In most SaaS companies, adoption marketing is not paid much attention. Product Management is already thinking of their next feature, not the previous one. Product Marketing departments are more focused on net new sales. Support is more reactive in solving problems. Customer Success has their own initiatives, but they are often “old school” techniques like QBRs (Quarterly Business Reviews). No one owns this function.

Adoption Marketing

I believe that a new department should exist that focuses solely on Adoption Marketing. They should be staffed with technical skills so they can combine the systems properly and program the automation. It is a complicated ecosystem, but completely achievable by marketing operations people.

It is unclear where this department should live. It combines elements of Marketing, Product Management, Product Marketing, Operations, Customer Success, and Support. If I had to choose, I would put it inside Marketing Ops since they have the technical skills.

The KPIs (Key Performance Indicators) of this department should be

  1. Maximize healthy users
  2. Minimize time to value for new features (fast adoption)
  3. Maximize NPS and Referrals

User Experience

User Experience is the holistic experience of a user interacting with your company. This includes everything. If a user doesn’t know about your cool new feature, then what was the point in designing it or building it? If they try to learn the feature, but the docs site is confusing, then who messed up?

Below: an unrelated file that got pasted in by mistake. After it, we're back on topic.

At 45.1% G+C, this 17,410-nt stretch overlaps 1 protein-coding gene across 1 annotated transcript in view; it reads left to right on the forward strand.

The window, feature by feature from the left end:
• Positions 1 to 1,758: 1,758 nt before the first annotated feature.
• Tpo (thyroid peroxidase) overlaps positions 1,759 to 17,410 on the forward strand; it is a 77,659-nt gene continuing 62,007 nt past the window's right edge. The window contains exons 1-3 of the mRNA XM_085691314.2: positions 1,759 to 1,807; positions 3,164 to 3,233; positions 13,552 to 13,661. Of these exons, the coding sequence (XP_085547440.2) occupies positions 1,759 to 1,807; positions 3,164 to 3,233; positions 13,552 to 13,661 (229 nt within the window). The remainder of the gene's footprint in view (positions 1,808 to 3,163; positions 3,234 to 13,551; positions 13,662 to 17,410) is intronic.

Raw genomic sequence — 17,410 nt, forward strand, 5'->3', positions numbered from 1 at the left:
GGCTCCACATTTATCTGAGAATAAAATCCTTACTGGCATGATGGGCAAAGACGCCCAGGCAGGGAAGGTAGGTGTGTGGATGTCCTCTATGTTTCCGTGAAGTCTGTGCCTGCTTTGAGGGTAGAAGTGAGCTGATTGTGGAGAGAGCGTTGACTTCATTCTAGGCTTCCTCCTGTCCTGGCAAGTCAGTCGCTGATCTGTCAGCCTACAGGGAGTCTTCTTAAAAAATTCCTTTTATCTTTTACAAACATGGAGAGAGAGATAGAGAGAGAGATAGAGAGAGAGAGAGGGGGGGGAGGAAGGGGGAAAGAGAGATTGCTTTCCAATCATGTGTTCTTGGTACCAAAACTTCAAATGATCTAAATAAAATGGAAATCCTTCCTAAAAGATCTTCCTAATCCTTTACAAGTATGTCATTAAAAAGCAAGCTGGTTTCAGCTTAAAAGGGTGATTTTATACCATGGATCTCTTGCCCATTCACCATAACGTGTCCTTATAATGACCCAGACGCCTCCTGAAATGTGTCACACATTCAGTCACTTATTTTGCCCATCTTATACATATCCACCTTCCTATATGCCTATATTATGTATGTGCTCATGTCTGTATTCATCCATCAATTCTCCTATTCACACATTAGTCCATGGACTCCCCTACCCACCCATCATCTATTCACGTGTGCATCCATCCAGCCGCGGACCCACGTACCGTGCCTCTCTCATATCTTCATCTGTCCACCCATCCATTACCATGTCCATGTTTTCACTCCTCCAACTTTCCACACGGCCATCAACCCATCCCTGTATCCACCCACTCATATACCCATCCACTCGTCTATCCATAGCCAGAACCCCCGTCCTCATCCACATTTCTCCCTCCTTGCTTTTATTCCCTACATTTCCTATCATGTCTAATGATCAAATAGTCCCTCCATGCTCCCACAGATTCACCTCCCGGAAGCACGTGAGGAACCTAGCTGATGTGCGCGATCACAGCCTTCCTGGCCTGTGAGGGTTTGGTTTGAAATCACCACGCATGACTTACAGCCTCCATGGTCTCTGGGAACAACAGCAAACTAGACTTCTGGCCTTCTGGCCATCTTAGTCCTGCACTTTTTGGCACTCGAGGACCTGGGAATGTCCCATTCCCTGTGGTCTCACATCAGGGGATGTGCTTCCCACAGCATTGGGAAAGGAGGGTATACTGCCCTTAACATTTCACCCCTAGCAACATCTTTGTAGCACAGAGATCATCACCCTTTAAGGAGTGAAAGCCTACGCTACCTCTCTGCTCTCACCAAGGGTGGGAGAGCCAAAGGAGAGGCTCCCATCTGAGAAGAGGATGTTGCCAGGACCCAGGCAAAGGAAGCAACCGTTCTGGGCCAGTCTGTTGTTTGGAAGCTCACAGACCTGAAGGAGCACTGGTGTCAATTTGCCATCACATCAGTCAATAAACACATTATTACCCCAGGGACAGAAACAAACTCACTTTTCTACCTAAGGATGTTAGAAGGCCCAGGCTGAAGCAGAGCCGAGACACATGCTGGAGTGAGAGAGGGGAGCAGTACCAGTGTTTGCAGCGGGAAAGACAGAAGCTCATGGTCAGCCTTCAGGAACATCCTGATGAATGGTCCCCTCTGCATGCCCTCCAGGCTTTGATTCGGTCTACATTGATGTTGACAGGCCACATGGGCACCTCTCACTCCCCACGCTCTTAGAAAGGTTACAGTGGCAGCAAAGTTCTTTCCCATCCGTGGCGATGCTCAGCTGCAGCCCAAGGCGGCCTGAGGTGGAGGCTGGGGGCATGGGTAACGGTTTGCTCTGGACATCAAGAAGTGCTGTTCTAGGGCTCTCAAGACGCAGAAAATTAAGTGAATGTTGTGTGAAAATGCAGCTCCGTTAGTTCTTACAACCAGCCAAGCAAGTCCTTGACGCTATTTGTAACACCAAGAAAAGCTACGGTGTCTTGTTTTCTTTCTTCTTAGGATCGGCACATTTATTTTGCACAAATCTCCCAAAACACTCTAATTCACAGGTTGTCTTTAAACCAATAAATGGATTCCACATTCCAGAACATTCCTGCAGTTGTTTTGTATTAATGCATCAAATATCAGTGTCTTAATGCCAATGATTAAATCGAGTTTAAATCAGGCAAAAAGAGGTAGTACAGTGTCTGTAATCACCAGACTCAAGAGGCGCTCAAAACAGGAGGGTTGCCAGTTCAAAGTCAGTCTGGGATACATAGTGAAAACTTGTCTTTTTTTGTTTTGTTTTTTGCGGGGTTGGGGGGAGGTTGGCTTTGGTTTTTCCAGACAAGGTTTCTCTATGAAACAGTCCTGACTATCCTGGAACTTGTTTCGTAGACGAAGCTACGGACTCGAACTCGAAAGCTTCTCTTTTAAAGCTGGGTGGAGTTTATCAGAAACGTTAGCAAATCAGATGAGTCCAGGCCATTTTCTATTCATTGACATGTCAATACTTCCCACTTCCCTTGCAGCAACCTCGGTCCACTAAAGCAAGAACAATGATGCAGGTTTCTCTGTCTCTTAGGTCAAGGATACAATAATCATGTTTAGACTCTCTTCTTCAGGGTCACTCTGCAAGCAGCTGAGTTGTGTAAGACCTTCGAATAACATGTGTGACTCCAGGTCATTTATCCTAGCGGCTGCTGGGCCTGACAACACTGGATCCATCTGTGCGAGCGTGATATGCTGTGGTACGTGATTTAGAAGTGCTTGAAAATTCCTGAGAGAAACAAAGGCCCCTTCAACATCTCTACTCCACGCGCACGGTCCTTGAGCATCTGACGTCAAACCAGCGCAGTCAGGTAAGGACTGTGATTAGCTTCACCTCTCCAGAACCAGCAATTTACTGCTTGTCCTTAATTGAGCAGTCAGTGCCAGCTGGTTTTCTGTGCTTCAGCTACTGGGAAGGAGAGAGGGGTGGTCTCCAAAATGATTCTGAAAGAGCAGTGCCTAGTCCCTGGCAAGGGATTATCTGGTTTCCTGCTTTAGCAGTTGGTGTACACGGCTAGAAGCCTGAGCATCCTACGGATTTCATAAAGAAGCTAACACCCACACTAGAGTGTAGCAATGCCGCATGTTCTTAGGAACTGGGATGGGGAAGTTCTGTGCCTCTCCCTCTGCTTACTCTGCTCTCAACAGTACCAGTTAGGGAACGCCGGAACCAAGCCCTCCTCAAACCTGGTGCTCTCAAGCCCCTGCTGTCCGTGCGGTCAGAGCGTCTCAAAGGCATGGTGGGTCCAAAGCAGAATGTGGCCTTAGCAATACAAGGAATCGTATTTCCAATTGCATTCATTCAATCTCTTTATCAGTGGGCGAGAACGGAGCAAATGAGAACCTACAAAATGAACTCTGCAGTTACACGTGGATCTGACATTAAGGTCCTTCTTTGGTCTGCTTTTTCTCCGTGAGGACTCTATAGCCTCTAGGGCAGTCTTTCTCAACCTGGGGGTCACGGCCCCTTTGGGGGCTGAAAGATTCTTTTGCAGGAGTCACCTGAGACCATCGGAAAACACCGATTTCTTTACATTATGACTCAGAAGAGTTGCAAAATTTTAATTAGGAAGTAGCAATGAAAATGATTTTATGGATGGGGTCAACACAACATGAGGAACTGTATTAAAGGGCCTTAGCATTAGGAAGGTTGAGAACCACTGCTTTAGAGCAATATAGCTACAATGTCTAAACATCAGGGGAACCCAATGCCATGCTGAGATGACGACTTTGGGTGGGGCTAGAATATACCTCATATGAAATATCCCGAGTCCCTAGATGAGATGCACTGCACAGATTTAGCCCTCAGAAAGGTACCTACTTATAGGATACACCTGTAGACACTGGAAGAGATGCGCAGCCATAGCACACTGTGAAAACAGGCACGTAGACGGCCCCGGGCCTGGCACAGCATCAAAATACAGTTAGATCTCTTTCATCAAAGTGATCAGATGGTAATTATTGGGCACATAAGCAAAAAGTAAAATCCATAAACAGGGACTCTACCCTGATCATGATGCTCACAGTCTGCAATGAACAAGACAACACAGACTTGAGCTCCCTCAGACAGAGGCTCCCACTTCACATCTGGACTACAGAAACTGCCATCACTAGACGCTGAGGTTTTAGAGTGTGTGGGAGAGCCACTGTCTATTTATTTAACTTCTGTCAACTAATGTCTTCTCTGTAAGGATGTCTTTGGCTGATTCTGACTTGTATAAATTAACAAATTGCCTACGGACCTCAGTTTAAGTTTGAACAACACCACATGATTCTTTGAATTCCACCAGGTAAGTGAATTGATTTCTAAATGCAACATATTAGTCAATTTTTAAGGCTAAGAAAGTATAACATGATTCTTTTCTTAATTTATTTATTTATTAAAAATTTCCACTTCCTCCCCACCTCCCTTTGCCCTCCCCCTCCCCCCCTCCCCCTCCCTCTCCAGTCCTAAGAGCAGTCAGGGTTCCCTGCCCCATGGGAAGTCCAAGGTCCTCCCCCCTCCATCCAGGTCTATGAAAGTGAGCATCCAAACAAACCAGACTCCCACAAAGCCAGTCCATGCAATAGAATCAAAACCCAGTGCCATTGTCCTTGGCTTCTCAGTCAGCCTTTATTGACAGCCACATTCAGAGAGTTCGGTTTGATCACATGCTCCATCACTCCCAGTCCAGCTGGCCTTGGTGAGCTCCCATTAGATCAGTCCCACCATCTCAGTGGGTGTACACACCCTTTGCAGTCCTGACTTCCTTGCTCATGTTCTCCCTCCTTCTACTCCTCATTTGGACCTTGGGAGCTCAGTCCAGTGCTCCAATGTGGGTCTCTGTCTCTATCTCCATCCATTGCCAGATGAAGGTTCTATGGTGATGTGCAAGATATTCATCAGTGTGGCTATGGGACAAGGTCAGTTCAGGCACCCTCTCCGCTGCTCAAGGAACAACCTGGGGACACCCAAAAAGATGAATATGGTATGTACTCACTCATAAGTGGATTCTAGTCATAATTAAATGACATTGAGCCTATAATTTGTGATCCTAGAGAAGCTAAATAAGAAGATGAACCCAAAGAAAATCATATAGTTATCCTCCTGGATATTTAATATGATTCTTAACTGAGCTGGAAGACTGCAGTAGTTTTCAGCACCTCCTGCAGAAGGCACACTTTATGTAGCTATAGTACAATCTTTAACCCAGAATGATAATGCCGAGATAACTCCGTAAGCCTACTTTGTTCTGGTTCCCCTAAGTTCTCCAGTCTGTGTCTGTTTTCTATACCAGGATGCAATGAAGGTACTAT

UX Designers should care about everything above. It is the essence of UX that you surround the user with thoughtfulness, design, and intent. If you design software and don’t pay attention to the complete experience then you are just pushing pixels in a UI. I hope I can influence you to strive for more.

Someone should wake up each morning thinking about feature adoption. Who is it at your company?


2 responses to “Adoption Marketing”

  1. dannylipka Avatar

    I was really excited because I thought it was marketing adoptions (like with children), which really needs some help.

  2. Prasad Avatar

    Really love how you’ve detailed the “Health statuses” and these fit great for both B2C & consumerised-B2B. You could also think about extra status(es) between Newborn & Healthy, to reflect onboarding (feature exposed moment), setup (setup moment) and experiencing the product value (Aha moment)

Whatya think?

%d bloggers like this: